As a product manager, your responsibility is to ensure new products and features are successful. The only way to know if your creation is a product fit is by testing it on a select group of users with the help of a beta program.
What is a beta program?A beta program is a community of users and customers who you can rely on to test new features and products, and provide you with feedback along the way. These people are typically your most active users; people who know your product the best. Their feedback can be so impactful it changes your product roadmap. A beta program also allows your users and customers to deepen their emotional connection to your brand. It gives them a chance to make an impact, and be part of your brand’s story.
Beta programs benefit both parties involved. It gives companies a chance to receive invaluable feedback during the product development phase, and it gives users an opportunity to be part of the story.
At Mobilize, we’ve seen many customers—like Meetup—experience the power of beta programs. After testing new features, and maintaining ongoing communication within a strong beta community, they launched a rebranding and new apps in 2016. Internally at Mobilize, we’ve also experienced the power of an amazing beta program. In fact, it recently reshaped the direction of our product roadmap when we launched our mobile iOS app.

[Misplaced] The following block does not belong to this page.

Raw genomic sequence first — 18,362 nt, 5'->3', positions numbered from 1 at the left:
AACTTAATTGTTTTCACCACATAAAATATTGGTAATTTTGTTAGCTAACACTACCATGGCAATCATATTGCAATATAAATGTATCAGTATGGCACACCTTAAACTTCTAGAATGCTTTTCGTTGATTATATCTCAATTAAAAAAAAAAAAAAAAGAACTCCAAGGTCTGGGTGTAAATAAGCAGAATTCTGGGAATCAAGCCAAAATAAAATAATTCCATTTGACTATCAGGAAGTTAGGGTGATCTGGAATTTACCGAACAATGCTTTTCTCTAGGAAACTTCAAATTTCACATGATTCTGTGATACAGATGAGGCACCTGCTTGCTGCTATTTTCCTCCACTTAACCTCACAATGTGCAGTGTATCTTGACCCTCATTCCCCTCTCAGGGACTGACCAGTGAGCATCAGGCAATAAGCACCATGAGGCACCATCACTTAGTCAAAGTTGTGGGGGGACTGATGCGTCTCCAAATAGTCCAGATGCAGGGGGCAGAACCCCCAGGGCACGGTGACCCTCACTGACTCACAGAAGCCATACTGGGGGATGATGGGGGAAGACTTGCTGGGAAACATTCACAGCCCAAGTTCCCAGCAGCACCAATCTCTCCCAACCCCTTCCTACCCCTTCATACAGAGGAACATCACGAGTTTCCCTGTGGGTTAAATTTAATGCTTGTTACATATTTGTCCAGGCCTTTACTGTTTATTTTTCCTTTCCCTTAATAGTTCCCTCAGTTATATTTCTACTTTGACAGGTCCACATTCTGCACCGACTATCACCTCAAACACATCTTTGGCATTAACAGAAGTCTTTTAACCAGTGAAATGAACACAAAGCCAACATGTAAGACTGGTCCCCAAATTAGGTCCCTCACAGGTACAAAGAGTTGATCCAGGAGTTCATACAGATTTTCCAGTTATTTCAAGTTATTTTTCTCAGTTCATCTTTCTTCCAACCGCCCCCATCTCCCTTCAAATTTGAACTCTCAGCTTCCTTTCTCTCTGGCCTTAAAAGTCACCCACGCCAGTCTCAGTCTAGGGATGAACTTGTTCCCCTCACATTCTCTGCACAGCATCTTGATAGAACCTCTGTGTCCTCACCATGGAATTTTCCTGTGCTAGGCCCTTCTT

In this article, we’ll discuss the nuts and bolts about what it takes to build a beta program from our own experience, most recently our journey to launching our first mobile app.
While this might seem obvious, our first step was to make a very detailed plan based on the proposed timeline we were given by the product team. Our plan included the following:
• Goals• Metrics for Success• Proposed timeline• Customer requirements• How we’re collecting feedback• User communication timeline• Communication timeline• Pinned posts (user knowledge center)• NDA details• Feedback surveys
While beta programs can have a variety of goals, our focus was to confirm the quality and usability of the mobile. We needed to have user confirmation that the app was engaging. We also were prepared to use the feedback to optimize the UI/UX of the app.
Our metrics for success were based on engagement: how many active users were in the community, and were they providing feedback?
It’s important for brands to establish before launching the community if it’s going to be an open community or a closed one. For us, we wanted users to have the ability to support one another throughout the testing phase. We thought users would be able to inspire each other to think about what they’d want—or don’t want—within the app. For this reason, we chose to have an open community. However, for companies who are only looking to receive generic feedback, keeping the community closed is always an option.
When launching a beta program, testers must be set up for success. We have found the best way to do this is by creating a FAQ page which acts as a help center for the beta program. Using Mobilize, we uploaded files with instructions on how to use the app, and answer all of the questions we anticipated they’d have about the beta program.